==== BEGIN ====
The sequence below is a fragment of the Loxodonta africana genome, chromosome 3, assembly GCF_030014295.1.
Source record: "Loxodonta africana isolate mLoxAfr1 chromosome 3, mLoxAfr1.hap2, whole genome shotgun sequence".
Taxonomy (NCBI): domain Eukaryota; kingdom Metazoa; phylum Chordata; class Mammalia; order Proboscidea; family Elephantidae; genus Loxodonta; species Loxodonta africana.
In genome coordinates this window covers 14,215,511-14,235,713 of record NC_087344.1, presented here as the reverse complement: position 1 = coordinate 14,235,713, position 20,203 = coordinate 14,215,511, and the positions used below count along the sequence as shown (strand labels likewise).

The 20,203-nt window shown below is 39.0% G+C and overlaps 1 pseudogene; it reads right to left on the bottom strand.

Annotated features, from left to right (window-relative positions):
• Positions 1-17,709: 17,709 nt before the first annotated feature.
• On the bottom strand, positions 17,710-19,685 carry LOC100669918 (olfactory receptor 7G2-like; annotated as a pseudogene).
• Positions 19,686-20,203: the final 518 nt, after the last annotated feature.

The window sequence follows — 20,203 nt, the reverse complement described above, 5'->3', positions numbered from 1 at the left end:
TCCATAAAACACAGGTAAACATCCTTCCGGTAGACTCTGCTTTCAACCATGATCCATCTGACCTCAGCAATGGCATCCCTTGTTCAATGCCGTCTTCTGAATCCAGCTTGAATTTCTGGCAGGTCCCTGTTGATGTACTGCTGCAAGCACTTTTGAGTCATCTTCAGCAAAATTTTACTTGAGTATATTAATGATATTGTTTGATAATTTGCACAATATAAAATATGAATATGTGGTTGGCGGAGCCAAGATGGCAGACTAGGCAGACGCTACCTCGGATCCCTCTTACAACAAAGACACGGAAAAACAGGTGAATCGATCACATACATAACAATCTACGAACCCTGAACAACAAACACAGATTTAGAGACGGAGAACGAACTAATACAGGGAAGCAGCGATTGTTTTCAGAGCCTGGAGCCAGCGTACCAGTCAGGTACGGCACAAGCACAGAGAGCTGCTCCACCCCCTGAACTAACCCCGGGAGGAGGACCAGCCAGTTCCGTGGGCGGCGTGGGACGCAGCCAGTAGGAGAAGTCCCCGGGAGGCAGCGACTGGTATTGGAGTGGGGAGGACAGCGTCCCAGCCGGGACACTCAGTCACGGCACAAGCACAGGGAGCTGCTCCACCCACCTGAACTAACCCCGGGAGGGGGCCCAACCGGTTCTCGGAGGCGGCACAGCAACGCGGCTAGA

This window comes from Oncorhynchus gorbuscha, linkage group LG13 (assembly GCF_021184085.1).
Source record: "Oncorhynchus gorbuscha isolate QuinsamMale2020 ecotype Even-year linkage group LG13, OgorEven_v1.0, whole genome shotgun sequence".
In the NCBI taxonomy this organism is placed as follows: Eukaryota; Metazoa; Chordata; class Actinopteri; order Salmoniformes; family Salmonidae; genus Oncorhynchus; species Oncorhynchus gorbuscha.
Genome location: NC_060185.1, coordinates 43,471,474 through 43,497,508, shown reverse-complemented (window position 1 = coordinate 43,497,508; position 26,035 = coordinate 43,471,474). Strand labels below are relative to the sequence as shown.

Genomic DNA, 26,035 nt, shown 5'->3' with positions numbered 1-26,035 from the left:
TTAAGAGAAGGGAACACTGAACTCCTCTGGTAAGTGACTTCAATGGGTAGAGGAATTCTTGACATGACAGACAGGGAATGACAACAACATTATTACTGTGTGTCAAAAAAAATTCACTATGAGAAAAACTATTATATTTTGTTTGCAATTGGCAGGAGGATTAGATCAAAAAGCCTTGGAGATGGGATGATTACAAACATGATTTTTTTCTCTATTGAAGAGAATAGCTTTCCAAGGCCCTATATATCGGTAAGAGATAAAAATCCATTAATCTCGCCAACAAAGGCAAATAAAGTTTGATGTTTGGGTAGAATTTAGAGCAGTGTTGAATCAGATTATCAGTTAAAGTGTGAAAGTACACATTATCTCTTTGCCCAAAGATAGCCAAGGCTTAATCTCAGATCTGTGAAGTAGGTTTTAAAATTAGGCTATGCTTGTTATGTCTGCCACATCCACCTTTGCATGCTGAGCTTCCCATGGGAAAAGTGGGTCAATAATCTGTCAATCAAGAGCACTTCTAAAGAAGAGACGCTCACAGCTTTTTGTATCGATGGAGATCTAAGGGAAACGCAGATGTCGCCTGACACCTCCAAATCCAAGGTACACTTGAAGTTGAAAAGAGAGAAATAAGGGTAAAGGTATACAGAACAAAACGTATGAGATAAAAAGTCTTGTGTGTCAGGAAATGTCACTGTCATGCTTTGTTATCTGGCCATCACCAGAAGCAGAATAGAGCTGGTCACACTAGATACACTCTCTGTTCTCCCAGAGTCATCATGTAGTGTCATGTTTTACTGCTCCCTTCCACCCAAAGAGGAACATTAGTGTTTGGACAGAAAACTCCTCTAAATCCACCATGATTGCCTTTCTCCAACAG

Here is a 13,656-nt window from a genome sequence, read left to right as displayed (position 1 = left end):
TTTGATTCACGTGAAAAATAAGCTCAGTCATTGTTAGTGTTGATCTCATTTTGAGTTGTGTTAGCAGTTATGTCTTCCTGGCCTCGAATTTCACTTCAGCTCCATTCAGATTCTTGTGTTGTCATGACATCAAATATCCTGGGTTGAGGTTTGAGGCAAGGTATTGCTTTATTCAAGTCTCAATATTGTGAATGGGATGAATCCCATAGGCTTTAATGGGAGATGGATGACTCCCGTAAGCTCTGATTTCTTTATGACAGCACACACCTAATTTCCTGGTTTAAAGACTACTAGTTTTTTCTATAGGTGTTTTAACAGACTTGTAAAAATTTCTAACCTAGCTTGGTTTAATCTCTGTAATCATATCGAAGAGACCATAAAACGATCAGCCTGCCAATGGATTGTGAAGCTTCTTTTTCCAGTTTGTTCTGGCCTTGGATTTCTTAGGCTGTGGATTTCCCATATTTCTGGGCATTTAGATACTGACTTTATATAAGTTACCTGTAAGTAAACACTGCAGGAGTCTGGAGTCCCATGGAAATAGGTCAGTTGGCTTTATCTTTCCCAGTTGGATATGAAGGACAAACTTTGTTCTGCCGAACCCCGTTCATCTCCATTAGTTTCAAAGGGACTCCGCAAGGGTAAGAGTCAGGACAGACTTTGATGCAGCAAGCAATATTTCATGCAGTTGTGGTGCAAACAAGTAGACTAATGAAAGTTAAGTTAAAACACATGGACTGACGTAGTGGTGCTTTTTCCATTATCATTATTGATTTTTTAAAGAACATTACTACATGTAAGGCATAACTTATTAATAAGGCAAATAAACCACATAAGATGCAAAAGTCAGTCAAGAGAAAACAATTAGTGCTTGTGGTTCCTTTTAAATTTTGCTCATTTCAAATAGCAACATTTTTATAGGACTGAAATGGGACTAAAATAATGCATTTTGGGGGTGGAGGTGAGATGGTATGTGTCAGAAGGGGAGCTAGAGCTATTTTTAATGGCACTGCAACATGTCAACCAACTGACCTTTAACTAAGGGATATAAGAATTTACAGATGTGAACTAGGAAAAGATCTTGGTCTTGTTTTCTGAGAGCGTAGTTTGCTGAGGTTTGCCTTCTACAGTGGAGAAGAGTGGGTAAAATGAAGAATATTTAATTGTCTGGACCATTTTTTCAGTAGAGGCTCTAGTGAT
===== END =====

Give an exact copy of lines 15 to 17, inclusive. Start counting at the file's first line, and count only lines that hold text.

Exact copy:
Genome location: NC_060185.1, coordinates 43,471,474 through 43,497,508, shown reverse-complemented (window position 1 = coordinate 43,497,508; position 26,035 = coordinate 43,471,474). Strand labels below are relative to the sequence as shown.

Genomic DNA, 26,035 nt, shown 5'->3' with positions numbered 1-26,035 from the left:
TTAAGAGAAGGGAACACTGAACTCCTCTGGTAAGTGACTTCAATGGGTAGAGGAATTCTTGACATGACAGACAGGGAATGACAACAACATTATTACTGTGTGTCAAAAAAAATTCACTATGAGAAAAACTATTATATTTTGTTTGCAATTGGCAGGAGGATTAGATCAAAAAGCCTTGGAGATGGGATGATTACAAACATGATTTTTTTCTCTATTGAAGAGAATAGCTTTCCAAGGCCCTATATATCGGTAAGAGATAAAAATCCATTAATCTCGCCAACAAAGGCAAATAAAGTTTGATGTTTGGGTAGAATTTAGAGCAGTGTTGAATCAGATTATCAGTTAAAGTGTGAAAGTACACATTATCTCTTTGCCCAAAGATAGCCAAGGCTTAATCTCAGATCTGTGAAGTAGGTTTTAAAATTAGGCTATGCTTGTTATGTCTGCCACATCCACCTTTGCATGCTGAGCTTCCCATGGGAAAAGTGGGTCAATAATCTGTCAATCAAGAGCACTTCTAAAGAAGAGACGCTCACAGCTTTTTGTATCGATGGAGATCTAAGGGAAACGCAGATGTCGCCTGACACCTCCAAATCCAAGGTACACTTGAAGTTGAAAAGAGAGAAATAAGGGTAAAGGTATACAGAACAAAACGTATGAGATAAAAAGTCTTGTGTGTCAGGAAATGTCACTGTCATGCTTTGTTATCTGGCCATCACCAGAAGCAGAATAGAGCTGGTCACACTAGATACACTCTCTGTTCTCCCAGAGTCATCATGTAGTGTCATGTTTTACTGCTCCCTTCCACCCAAAGAGGAACATTAGTGTTTGGACAGAAAACTCCTCTAAATCCACCATGATTGCCTTTCTCCAACAG